January 21, 2018

“So it is With Christ. So it isn’t Without Him.” 1 Corinthians 12:4-18 

Today we begin a two week focus on our current church mission statement- “We are a faith community, centered in Christ, doing justice, loving kindness, and walking humbly with God.” Mission statements are meant to guide a community- to give it direction and purpose. How does this statement guide us, give us direction and purpose? Let’s begin by looking at the first part- “We are a faith community, centered in Christ.” 


We are a community of faith- faith in God. This sets us apart from other non-profit organizations who work to better the world in which we live. For example, I am a member of Rotary International. Rotary’s motto is: “Service Above Self.” Their Mission Statement:  “to provide service to others, promote integrity, and advance world understanding, goodwill, and peace through its fellowship of business, professional, and community leaders.” Rotary is not a community of faith. It is a community of business professionals, community leaders and retirees, who unify around the motto and mission statement of the club to do good deeds in the world. That is all that unifies us as Rotarians But our church mission statement sets us apart as something different. We are unified, united as people who have faith in God. 

What does it mean to have faith? Hebrews 11:1 says, “Now faith is the assurance of things hoped for, the conviction of things not seen.” What do we hope for in faith? We hope for God to be with us in our daily struggles. We hope for God to be active in the world. We hope for answers to our prayers. That hope, that faith gives us an assurance that there is purpose, meaning in our lives and connection to a loving Creator. What about the conviction of things not seen? To have conviction for something is “to have a fixed or strong belief in it.” American Heritage Dictionary). So, even though we have not seen Christ, we have a conviction he was, is and will be. Even though we have not seen the cross, the empty tomb, we have conviction that he died for us and rose again. Even though we have not seen heaven, we have conviction that there is indeed a place for us after this, and that Christ has gone to prepare the way, destroying death forever. That kind of faith is what sets the church apart from a service organization. That kind of faith is what gets us out from behind these church doors and out into the world, bringing hope, sharing God’s love and compassion with others.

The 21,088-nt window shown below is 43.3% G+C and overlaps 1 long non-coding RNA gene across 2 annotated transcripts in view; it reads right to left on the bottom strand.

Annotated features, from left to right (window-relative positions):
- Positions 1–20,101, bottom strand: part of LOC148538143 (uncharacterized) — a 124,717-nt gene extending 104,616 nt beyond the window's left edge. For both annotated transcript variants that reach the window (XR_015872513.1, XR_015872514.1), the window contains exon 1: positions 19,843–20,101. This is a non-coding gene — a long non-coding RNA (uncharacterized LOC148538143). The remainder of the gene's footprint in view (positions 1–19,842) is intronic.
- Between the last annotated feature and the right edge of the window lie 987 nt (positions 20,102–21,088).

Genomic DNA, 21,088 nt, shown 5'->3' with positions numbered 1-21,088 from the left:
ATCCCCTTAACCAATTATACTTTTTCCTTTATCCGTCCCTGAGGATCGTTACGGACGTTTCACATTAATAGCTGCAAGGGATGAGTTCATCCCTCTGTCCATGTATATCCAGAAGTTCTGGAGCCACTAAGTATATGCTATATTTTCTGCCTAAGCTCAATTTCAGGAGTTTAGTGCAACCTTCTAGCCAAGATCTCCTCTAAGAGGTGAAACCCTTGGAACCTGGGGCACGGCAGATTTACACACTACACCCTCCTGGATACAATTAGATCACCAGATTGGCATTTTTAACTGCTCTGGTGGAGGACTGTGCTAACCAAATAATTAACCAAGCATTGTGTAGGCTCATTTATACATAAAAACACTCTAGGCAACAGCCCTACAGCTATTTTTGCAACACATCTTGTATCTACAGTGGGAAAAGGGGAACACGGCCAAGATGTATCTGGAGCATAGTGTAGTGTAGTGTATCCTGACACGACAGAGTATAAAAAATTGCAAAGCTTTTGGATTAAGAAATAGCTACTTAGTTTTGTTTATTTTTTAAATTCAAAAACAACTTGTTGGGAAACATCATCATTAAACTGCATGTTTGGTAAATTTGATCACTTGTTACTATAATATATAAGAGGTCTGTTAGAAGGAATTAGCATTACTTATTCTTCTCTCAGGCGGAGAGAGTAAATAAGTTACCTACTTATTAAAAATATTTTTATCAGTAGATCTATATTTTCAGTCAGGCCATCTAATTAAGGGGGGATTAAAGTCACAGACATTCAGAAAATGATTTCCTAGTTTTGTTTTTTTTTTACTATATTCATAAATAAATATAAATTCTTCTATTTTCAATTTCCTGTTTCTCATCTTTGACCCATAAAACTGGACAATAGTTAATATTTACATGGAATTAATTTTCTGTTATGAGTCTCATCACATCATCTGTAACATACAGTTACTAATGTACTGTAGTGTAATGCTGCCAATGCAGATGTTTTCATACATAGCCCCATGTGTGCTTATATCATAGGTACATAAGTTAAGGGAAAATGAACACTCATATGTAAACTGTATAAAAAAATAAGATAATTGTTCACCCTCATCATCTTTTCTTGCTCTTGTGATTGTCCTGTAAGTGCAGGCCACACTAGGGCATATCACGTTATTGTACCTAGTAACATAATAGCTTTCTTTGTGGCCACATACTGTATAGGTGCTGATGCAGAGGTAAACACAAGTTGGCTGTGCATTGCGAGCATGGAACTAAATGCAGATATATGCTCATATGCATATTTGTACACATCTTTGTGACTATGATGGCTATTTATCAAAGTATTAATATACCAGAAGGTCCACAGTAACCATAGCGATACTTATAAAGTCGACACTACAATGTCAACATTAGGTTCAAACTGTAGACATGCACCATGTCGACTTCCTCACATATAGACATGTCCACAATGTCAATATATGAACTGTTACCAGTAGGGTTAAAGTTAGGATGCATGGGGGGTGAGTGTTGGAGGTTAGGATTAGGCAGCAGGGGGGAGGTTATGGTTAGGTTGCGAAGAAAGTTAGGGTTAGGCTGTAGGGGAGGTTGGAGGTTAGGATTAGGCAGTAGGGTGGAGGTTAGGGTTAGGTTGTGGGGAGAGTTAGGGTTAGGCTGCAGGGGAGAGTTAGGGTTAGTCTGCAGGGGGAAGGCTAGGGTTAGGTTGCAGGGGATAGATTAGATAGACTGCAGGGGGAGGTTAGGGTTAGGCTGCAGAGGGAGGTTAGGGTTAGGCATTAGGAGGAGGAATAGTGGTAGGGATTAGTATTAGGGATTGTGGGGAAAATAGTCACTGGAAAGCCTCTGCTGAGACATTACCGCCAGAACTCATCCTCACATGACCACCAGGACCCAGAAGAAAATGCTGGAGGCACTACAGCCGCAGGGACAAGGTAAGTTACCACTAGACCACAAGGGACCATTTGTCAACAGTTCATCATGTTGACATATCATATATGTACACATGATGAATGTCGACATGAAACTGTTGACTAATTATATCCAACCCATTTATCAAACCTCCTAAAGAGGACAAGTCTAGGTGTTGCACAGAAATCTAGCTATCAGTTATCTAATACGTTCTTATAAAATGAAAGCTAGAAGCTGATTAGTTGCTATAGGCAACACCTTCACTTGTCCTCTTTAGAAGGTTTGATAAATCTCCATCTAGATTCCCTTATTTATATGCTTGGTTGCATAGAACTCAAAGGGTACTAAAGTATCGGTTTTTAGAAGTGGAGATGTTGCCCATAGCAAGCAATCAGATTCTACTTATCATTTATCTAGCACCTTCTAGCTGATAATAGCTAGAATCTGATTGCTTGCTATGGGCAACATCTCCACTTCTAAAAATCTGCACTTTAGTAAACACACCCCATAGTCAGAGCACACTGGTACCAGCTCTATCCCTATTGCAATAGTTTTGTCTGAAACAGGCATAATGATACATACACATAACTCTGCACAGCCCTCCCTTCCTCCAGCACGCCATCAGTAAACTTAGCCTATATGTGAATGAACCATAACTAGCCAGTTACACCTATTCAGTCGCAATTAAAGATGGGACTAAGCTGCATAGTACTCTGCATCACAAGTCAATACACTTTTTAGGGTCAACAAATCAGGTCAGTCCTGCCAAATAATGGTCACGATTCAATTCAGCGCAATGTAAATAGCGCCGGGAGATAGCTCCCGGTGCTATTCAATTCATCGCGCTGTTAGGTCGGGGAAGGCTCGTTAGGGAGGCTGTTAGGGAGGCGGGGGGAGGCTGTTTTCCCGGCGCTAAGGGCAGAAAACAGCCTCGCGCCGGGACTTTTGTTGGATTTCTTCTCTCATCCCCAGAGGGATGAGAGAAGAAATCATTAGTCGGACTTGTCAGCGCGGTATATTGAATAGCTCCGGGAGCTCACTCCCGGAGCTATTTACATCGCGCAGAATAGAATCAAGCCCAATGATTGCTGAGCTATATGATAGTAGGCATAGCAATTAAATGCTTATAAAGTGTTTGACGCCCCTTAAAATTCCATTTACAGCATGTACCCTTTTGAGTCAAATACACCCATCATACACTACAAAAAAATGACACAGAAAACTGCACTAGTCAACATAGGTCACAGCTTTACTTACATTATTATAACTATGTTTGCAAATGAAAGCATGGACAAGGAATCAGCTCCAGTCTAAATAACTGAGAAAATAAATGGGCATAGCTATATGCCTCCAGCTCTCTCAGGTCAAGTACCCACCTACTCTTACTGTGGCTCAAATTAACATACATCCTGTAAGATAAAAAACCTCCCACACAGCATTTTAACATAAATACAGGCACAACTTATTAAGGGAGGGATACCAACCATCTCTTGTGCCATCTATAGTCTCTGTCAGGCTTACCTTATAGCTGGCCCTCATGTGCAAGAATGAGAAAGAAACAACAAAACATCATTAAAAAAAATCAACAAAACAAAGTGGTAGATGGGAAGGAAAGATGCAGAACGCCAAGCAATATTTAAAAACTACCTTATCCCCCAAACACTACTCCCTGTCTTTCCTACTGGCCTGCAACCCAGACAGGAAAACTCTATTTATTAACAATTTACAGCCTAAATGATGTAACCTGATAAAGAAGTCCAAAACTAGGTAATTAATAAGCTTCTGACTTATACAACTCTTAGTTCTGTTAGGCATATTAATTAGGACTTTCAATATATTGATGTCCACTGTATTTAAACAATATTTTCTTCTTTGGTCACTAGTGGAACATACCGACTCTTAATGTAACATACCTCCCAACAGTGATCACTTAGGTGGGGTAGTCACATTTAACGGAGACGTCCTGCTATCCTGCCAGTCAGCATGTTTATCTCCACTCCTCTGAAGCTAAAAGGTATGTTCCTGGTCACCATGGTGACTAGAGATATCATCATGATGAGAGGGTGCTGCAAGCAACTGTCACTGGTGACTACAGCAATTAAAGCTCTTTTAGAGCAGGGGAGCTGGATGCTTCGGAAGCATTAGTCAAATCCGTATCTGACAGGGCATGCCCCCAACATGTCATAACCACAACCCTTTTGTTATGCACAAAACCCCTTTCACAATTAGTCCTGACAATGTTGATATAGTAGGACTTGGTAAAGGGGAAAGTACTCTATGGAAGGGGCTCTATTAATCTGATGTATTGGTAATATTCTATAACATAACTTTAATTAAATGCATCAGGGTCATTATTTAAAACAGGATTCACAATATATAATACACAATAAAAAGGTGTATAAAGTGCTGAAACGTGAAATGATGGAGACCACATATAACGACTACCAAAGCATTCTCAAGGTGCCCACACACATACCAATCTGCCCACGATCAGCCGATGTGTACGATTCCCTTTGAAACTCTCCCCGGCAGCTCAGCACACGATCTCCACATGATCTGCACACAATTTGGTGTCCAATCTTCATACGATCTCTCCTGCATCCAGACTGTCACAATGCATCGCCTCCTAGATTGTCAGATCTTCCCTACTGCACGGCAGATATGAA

The next section of the mission statement says we are “Centered in Christ.” What does that mean? Today’s passage from Paul gives us an example of what a community of faith, centered in Christ is like. It is like a body, united in Christ. Paul speaks of this body having several different parts all working together for Christ. Verse 12 says, “So it is with Christ.” I believe Paul here is saying the body is, that is exists BECAUSE of Christ. Christ is central to who we are as a body of people of faith. Paul even says in Colossians 1:18 that “Christ is the head of the body, the church.” 

Each part of the body is important, so that we can develop more and more through Christ’s spirit and teachings. That happens only when Christ is central to us in worship, in fellowship and in our Bible studies and meetings.  

I’ll give you a body analogy. 17 years ago I went to my 20th high school reunion for the graduating class of 1980 at Vallejo Senior High school. It was great to see a number of old friends and catch up with people I hadn’t seen for decades. There was one girl in particular I hoped I would see again, named Terry. We dated a couple of times and then I stopped being interested in her, and I pretty much pretended like she didn’t exist. Years later I felt bad about how I treated Terry, and I hoped I could apologize to her if she came to the reunion. Fortunately she was there and I expressed my regret over how things ended and told her I was truly sorry for how I had treated her. She accepted my apology and we had a nice talk at the reunion. 

Fast forward to 2010, and I see a post of another high school friend on Facebook, and she is also friends with Terry. Well she posts a picture of an incredibly fit Terry, who is now a fitness expert and body builder! She wasn’t that at all at the reunion, but apparently felt led to get herself into great shape. Terry focuses on being a strong body, on keeping all of her muscles defined through consistent working out. I wish I was like Terry when it comes to working out, but I am inconsistent, especially after having the flu for the last week. 

As a body of Christ, we are called to be a strong, well developed body. We are called to develop each muscle each part like a body builder through working out our faith consistently. How? By following Christ’s ways, by studying his teachings and doing his works in our church, our community and our world. 

We study Christ’s teachings in worship, and in our church Bible studies. Through time in scripture we learn Christ’s ways to treat others as we want to be treated, to forgive as we have been forgiven, to love as we have been loved. Theologian David Augsburger said, “Seek to live with such lucidity that the clarity of your motives become a lens which projects the image of Christ upon the screens of others’ lives.” When the clarity of our church’s motives are led by Christ, then we project that image of Christ to others. So are we a well-developed body of Christ? It all depends upon our workout routine.